It is only now that India is beginning to be taken seriously. A contrived arrogance resting on under-performance has been replaced by the quiet self-confidence that comes with rising achievement.(REUTERS)
It is only now that India is beginning to be taken seriously. A contrived arrogance resting on under-performance has been replaced by the quiet self-confidence that comes with rising achievement.(REUTERS)

Modi’s India has a quiet confidence that is markedly different from lofty Nehruvian rhetoric

The real difference between Modi’s India and Nehru’s India lies in India acquiring domestic capacity and achieving a measure of economic growth that many countries find enviable. Today, the Indian economy is vibrant and relatively more open than at any time since Independence.
By Swapan Dasgupta
UPDATED ON NOV 29, 2017 08:24 PM IST

The victory of India’s candidate to the International Court of Justice has been lauded as a great diplomatic victory, especially since it involved a bitter contest with a permanent member of the United Nations Security Council.

There were two interpretations attached to the triumph. Commentators in the West attributed the withdrawal of the British candidate to the UK’s waning global influence after Brexit. However, the sheer scale of support for India’s candidate in the UN General Assembly has also attracted attention. While it is tempting to see this as a continuation of an earlier pattern of Afro-Asian solidarity against an erstwhile colonial power, the point shouldn’t be overemphasised. Would any candidate from, say, a smaller country, have succeeded in rallying as many countries as India did in the UNGA? Unless an exceptional candidate was on offer, this seems unlikely. The UK’s importance may well have shrunk, but as a P5 country, it still has considerable drawing power.

The conclusion is inescapable: the large support was more for India than it was against the UK. Even London calculated it was better to opt out of the race than risk a contest that would have soured bilateral relations. In the context of next year’s Commonwealth summit in which India is expected to play a leading role and a possible post-Brexit India-UK trade pact, the UK chose to not make the ICJ election a prestige issue.

In its report, The Times (London) referred to a diplomat quoting Tennyson: “The old order changeth, yielding to the new.” For India, such a projection is extremely flattering. For those blessed with a spirit of nostalgia, it invoked memories of a distant time when Jawaharlal Nehru was routinely consulted on international issues.

To see the India of Narendra Modi reclaiming this inheritance is tempting. After a prolonged period on the margins, India appears to have clawed its way back to the centre stage of world affairs. Today, India is taken seriously and its voice matters. Even P5 countries are willing to show flexibility to accommodate India, witness the unconfirmed suggestion that Washington may have played a discreet role in persuading the UK to withdraw its candidate for ICJ.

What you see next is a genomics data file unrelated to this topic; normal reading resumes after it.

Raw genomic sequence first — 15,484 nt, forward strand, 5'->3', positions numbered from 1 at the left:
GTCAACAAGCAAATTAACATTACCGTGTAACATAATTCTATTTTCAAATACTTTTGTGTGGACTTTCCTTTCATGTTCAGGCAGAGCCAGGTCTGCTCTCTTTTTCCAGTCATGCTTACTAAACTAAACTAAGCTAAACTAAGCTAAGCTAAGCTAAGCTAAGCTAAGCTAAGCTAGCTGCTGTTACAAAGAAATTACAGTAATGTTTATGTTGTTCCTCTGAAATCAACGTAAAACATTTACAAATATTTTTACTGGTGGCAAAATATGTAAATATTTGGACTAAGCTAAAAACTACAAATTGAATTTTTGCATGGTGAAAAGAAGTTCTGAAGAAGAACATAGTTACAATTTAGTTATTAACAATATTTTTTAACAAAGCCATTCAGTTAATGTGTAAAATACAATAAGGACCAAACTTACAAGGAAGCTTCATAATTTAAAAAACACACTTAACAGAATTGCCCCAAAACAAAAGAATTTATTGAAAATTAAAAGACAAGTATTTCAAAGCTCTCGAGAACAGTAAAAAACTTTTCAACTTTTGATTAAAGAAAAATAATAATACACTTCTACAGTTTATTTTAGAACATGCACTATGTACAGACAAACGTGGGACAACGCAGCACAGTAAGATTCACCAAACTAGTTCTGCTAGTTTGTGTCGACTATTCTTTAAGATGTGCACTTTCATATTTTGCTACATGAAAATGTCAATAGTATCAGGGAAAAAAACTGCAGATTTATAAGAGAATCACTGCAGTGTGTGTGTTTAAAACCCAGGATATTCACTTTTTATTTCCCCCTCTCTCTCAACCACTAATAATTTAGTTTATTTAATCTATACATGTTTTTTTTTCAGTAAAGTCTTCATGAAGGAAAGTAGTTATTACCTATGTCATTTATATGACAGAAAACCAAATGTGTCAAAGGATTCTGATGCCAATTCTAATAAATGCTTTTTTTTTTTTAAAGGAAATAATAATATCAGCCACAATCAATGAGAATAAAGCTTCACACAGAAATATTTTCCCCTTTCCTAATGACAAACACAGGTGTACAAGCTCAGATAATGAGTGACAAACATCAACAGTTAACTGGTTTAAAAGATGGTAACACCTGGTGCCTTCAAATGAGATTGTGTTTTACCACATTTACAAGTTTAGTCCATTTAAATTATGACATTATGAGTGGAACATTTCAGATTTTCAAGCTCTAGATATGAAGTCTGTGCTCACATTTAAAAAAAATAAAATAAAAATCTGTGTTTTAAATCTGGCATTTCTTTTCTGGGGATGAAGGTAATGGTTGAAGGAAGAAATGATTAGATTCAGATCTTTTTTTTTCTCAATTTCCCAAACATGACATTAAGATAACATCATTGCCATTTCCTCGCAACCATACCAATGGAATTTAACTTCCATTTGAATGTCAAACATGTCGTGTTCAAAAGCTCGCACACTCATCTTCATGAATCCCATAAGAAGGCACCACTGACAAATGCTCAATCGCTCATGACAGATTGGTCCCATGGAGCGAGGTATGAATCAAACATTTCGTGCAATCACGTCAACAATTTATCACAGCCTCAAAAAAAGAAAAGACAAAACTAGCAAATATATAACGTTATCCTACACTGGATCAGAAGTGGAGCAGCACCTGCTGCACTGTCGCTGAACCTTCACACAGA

However, there is a major difference between the influence India exercised in the early-1950s and its role today. Earlier, to quote V.K. Krishna Menon – arguably the most loquacious of Nehruvian publicists – India was a “quality” in world affairs. Its interventions, mainly to promote decolonisation in Asia and Africa, were based on moral arguments. As the first large country to secure independence from colonial struggle after an ethical struggle led by Mahatma Gandhi, India tended to be hectoring and even preachy. There were constant attempts to guilt-trip the West and prey on the troubled conscience of Western liberals, a posturing that ingratiated India to the Soviet Union and other ‘progressive’ forces. Yet the loftiness of the rhetoric could not conceal the fact that India lacked the capacity to feed its people, defend itself and muster enough internal resources to ensure adequate economic growth. Equally, the claims of moral superiority were punctured by the indulgence India showed in supporting shambolic post-colonial regimes.

The real difference between Modi’s India and Nehru’s India lies in India acquiring domestic capacity and achieving a measure of economic growth that many countries find enviable. Today, the Indian economy is vibrant and relatively more open than at any time since Independence. Additionally, while India has certainly not become insular, it has tempered its internationalism quite sharply. The irritating habit of pious grandstanding has been replaced by circumspection, strategic silences and a greater willingness to put national self-interest above ideological correctness. Finally, India has been willing to shoulder international obligations that go much beyond despatching peace-keeping forces to troubled spots. Its role in expeditions to the Antarctica and explorations in space, not to mention providing targeted assistance in war affected regions in, say, Afghanistan and Sri Lanka, has significantly enhanced its claims to a permanent place at the global high table.

It was Cyril Connolly who once wrote: “Those whom the gods wish to destroy they first call promising.” For a very long time, India’s global image was laced with either patronising asides of ‘promising’ and ‘potential’ or quasi-mystical prognosis of ‘destiny.’ They essentially covered up for underperformance. It is only now that India is beginning to be taken seriously. A contrived arrogance resting on under-performance has been replaced by the quiet self-confidence that comes with rising achievement.

Swapan Dasgupta is a Rajya Sabha MP, senior journalist and political commentator

The views expressed are personal

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